2010 NFL Draft Coverage: The Picks

1. St Louis Rams: Sam Bradford, QB, Oklahoma

The Rams pick their signal-caller for at least the next half decade, no surprise. They NEED to put him behind a clip board, not under center for a year though.

2. Detroit Lions: Ndamukong Suh, DT, Nebraska

He’ll fit in where Albert Haynesworth did in Tennessee. However, Suh has excellent character and work ethic, and is an intelligent student of the game.

3. Tampa Bay: Gerald McCoy, DT, Oklahoma

The Buccaneers get the closest thing to Warren Sapp that has existed since Sapp himself. I was unimpressed with McCoy on Jim Rome is Burning, but he’s got all the physical tools.

4. Washington Redskins: Trent Williams, OT, Oklahoma

Big mistake. Trent Williams is not as good as Russell Okung. He fits the ZBS better, but he’s got much less scheme-versatility.

5. Kansas City: Eric Berry, S, Tennessee

Eric Berry is a great pick here. I didn’t think it would go this way, and I’m extremely jealous. Mark him down as a Hall of Famer. Positional value isn’t great in the top 10, but Berry is special.

6. Seattle: Russell Okung, OT, Oklahoma State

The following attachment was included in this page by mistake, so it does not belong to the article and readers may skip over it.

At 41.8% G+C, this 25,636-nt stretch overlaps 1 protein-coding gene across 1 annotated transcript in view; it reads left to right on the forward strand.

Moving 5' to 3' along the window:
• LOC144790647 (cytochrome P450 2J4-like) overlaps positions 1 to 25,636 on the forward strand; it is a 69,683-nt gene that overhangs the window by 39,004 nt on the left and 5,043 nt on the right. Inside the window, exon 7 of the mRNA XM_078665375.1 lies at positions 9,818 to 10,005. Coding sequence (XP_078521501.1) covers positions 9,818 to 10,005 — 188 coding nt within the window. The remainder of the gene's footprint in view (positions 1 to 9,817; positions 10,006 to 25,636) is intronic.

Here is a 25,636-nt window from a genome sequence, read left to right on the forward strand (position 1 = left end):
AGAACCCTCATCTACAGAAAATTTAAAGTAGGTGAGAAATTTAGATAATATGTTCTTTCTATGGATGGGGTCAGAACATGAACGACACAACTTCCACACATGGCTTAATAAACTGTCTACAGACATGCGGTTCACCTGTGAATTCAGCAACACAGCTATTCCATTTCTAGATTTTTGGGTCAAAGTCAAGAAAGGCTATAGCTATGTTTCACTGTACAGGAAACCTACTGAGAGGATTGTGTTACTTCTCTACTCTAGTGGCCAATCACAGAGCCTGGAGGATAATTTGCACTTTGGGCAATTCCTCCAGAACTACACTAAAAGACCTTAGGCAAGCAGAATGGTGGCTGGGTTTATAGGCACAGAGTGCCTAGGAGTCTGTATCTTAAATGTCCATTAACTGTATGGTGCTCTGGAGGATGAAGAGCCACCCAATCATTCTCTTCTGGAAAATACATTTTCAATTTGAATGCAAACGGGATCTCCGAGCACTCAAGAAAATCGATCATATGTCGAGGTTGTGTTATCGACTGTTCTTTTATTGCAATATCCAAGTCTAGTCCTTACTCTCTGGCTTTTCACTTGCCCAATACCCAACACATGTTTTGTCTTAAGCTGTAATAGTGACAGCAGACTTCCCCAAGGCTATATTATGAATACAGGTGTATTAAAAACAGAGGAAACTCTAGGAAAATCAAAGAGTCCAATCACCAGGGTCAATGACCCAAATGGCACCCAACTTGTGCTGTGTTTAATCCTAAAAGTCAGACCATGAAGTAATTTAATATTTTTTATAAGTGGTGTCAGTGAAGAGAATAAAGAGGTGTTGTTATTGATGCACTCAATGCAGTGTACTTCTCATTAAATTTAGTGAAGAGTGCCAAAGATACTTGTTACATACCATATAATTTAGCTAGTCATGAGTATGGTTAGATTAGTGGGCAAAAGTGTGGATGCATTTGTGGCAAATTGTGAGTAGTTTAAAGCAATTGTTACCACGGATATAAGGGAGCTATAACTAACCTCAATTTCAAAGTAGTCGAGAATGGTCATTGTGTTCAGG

Dream scenario, the only thing better than getting Eric Berry for Pete Carroll (I love Berry though). Okung is a perfect fit for the ZBS, and is much stronger than Trent Williams.

7. Cleveland: Joe Haden, CB, Florida

I think Haden is the best comparison to Marcus Trufant in this draft. With good safety play, Trufant is an excellent cornerback.

8. Oakland: Rolando McLain, LB, Alabama

A very good pick for Al Davis, been waiting  a few years to say that. This may be a little high for McLain, but he’s a safe pick and can step in and play tough with his size this season.

9. Buffalo: C.J. Spiller, RB, Clemson

Bad pick, but it means that Marshawn Lynch is gone. Spiller will be very good, and will give Trent Edwards another weapon.

10. Jacksonville: Tyson Alualu, DT/DE, Cal

Huge reach. Jags love big defensive ends, I didn’t have him in the first two rounds personally.

11: San Francisco 49ers (From Denver): Anthony Davis, OT, Rutgers

It’s a curious pick from Mike Singletary. Davis has work ethic concerns and has a lot of the bad qualities of Andre Smith. I guess Miami could have drafted Davis, but i doubt it.